At 18, I knew exactly what I wanted to do with my life: teach. In fact, I had known this since 3rd grade, and could not understand how other classmates couldn’t decide on a major. But by 20, I was a General Studies major, with a nice collection of major-changes already under my belt. And then I left as a student missionary youth worker in New Zealand, and came back confident that I had it figured out this time. Pastoral Care. This was it. It was a brand new major, and I was a brand new me. Until I hit Greek class, which almost killed me that semester. So I changed my major again. This time the only question about which major to take was “Which one will let me graduate the fastest?” Which actually worked pretty well for me.
During your mission experience, you probably had time to think about the decisions ahead in your life. This is often a big reason why many SMs are SMs in the first place (including myself)–to buy some time to make some of these decisions. For some SMs, the question is answered–they had an awesome year of ministry or teaching, and are convinced that this is their life work. But others of us agonize about our major for awhile, frustrated that the year we took out to serve God was “in vain” when it came to making life choices easier.
To the major-strugglers, here’s some encouragement (and those who think they have it figured out…you might be back here soon). Be patient with yourself. You are still young, even though it seems like life is passing you by at 21 or 24 years old. Think about it. Jesus didn’t start His public ministry until He was 30. Moses didn’t figure out his “real” job until he was 80. (Yes, there was Joash the boy king, but child prodigies are in another category). Remember how God has led you through other times when you felt blind–maybe this last year. Have you experienced Him coming through for you before? Hold on to those memories, and believe He will do it again. If you say you believe that God is leading in your life–or if you can only ask Him to help your unbelief–then you can be confident that He will not drop you off at the ad building and leave you after your SM year.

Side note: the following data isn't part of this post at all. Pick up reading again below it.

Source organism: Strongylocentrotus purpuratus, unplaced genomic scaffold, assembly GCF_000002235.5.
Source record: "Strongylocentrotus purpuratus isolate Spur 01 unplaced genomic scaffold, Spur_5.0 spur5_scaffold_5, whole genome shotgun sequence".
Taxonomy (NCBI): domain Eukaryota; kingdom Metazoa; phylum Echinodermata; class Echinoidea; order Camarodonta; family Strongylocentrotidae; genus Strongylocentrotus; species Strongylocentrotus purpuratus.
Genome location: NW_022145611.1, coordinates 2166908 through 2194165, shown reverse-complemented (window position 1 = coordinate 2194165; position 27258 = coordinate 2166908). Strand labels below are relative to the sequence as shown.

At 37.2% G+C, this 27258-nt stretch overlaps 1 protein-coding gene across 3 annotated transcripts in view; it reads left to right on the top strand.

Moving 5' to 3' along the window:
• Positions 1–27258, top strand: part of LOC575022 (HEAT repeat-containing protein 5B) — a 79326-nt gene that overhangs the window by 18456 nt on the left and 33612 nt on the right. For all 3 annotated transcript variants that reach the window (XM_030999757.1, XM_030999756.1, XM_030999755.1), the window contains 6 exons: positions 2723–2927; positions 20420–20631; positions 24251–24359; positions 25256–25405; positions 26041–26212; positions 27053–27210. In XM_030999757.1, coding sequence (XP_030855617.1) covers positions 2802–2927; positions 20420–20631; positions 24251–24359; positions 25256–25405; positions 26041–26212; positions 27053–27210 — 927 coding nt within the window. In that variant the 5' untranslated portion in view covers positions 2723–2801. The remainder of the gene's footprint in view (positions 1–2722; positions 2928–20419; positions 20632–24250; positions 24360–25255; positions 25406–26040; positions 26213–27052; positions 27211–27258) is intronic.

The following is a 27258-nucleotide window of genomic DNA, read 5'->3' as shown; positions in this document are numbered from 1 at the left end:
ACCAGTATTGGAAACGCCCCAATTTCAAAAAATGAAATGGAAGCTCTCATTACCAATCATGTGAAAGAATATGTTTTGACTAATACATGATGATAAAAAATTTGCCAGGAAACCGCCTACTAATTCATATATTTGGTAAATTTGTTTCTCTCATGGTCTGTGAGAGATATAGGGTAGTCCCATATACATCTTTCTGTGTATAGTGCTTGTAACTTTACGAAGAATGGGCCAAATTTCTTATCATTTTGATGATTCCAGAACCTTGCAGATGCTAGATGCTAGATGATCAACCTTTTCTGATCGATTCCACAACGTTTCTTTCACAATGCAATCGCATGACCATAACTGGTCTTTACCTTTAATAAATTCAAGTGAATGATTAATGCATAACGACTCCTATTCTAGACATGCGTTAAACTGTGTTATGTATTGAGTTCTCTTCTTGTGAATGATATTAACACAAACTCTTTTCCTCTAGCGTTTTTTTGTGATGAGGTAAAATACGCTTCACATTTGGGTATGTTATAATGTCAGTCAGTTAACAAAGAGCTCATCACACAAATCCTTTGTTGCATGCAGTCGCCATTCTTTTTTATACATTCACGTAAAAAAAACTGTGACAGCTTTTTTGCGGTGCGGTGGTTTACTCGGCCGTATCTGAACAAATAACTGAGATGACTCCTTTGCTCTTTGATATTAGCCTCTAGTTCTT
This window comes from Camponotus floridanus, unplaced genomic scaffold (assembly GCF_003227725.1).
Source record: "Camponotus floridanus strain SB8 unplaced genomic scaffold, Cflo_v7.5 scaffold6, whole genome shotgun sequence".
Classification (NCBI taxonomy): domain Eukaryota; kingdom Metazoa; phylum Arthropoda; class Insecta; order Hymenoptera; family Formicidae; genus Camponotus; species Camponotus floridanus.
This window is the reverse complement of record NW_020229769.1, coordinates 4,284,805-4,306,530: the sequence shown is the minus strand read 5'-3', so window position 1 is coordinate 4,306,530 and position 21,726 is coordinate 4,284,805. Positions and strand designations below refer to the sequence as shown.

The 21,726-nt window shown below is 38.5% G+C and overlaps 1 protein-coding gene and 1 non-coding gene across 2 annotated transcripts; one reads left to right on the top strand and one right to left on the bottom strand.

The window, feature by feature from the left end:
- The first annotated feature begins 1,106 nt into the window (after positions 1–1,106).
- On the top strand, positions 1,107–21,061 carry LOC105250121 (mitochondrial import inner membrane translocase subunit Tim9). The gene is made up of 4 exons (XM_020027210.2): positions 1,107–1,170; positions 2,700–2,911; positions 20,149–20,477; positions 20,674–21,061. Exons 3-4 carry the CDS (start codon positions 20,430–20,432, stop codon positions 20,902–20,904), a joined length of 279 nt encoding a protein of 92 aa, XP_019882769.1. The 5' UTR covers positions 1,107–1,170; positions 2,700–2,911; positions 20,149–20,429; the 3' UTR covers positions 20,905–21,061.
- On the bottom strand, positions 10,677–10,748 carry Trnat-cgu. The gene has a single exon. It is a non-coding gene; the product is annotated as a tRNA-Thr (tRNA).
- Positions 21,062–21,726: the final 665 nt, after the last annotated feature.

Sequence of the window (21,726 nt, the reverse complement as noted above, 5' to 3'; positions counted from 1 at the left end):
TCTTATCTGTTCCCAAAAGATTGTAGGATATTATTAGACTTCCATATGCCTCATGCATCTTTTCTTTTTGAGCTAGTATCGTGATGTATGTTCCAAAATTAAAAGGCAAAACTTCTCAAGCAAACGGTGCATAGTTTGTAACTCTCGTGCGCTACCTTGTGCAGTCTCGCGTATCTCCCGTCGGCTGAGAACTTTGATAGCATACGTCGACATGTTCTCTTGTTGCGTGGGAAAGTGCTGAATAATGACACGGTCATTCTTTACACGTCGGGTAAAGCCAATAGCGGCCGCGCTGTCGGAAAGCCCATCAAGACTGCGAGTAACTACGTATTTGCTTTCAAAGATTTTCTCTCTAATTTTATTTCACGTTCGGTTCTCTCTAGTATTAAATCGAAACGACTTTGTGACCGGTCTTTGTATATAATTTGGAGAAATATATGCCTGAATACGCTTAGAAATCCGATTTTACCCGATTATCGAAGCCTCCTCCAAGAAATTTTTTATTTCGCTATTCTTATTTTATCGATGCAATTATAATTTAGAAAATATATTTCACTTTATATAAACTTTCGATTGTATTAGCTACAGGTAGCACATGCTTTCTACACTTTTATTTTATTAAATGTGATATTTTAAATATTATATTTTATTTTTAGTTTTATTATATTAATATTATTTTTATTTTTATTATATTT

This does NOT mean, however, that your journey is guaranteed to be simple. Some of us learn better by trying lots of things out. Don’t be afraid to change your major if you need to–learning lots of things is never a waste. However, I recommend taking your time to get back and settled in a little while before making any huge changes to your life plans. Sometimes things look overwhelming when you’re in the middle of transition, and you might be looking for something that isn’t really you. If you want, check out the career counseling services at your school. It may not give you all the answers, but can point you in a good general direction, or confirm where you’re already headed. Talk to friends and family, and hear them out. Whether you feel understood or not, they do care, and might have some insight about you that you don’t see. But most of all, keep the conversation going with God at all times. Learn how to listen for His voice–through His Word, through others, through circumstances. If you wait on Him, He will be faithful.
In one of my career-questioning-crises, I ran across this quote that sums it up well:
“Be patient toward all that is unsolved in your heart and try to love the questions themselves, like locked rooms and like books that are now written in a very foreign tongue. Do not now seek the answers, which cannot be given you because you would not be able to live them. And the point is, to live everything. Live the questions now. Perhaps you will then gradually, without noticing it, live along some distant day into the answer.” – Rainer Maria Rilke
“I know what I’m doing. I have it all planned out—plans to take care of you, not abandon you, plans to give you the future you hope for.” – God (Jeremiah 29:11, MSG)